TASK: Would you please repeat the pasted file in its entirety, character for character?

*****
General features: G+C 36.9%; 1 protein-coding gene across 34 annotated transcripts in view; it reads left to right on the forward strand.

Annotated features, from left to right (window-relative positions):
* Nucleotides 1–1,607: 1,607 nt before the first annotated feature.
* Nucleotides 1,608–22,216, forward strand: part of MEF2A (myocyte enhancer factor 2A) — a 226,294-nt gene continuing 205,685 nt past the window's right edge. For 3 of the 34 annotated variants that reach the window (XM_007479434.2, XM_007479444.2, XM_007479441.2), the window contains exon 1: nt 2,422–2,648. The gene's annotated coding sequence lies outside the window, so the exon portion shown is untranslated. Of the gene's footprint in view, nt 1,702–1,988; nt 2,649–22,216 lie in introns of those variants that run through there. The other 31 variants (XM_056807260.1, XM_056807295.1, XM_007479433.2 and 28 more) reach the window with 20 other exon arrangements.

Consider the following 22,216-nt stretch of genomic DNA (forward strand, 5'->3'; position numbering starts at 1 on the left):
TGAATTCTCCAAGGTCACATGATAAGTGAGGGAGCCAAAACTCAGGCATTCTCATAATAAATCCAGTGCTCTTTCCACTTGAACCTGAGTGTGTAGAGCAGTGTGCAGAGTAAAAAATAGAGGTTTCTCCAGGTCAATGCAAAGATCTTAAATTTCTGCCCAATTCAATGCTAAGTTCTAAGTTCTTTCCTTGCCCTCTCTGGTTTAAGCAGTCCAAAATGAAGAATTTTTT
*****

General features: G+C 36.9%; 1 protein-coding gene across 34 annotated transcripts in view; it reads left to right on the forward strand.

Annotated features, from left to right (window-relative positions):
* Nucleotides 1–1,607: 1,607 nt before the first annotated feature.
* Nucleotides 1,608–22,216, forward strand: part of MEF2A (myocyte enhancer factor 2A) — a 226,294-nt gene continuing 205,685 nt past the window's right edge. For 3 of the 34 annotated variants that reach the window (XM_007479434.2, XM_007479444.2, XM_007479441.2), the window contains exon 1: nt 2,422–2,648. The gene's annotated coding sequence lies outside the window, so the exon portion shown is untranslated. Of the gene's footprint in view, nt 1,702–1,988; nt 2,649–22,216 lie in introns of those variants that run through there. The other 31 variants (XM_056807260.1, XM_056807295.1, XM_007479433.2 and 28 more) reach the window with 20 other exon arrangements.

Consider the following 22,216-nt stretch of genomic DNA (forward strand, 5'->3'; position numbering starts at 1 on the left):
TGAATTCTCCAAGGTCACATGATAAGTGAGGGAGCCAAAACTCAGGCATTCTCATAATAAATCCAGTGCTCTTTCCACTTGAACCTGAGTGTGTAGAGCAGTGTGCAGAGTAAAAAATAGAGGTTTCTCCAGGTCAATGCAAAGATCTTAAATTTCTGCCCAATTCAATGCTAAGTTCTAAGTTCTTTCCTTGCCCTCTCTGGTTTAAGCAGTCCAAAATGAAGAATTTTTT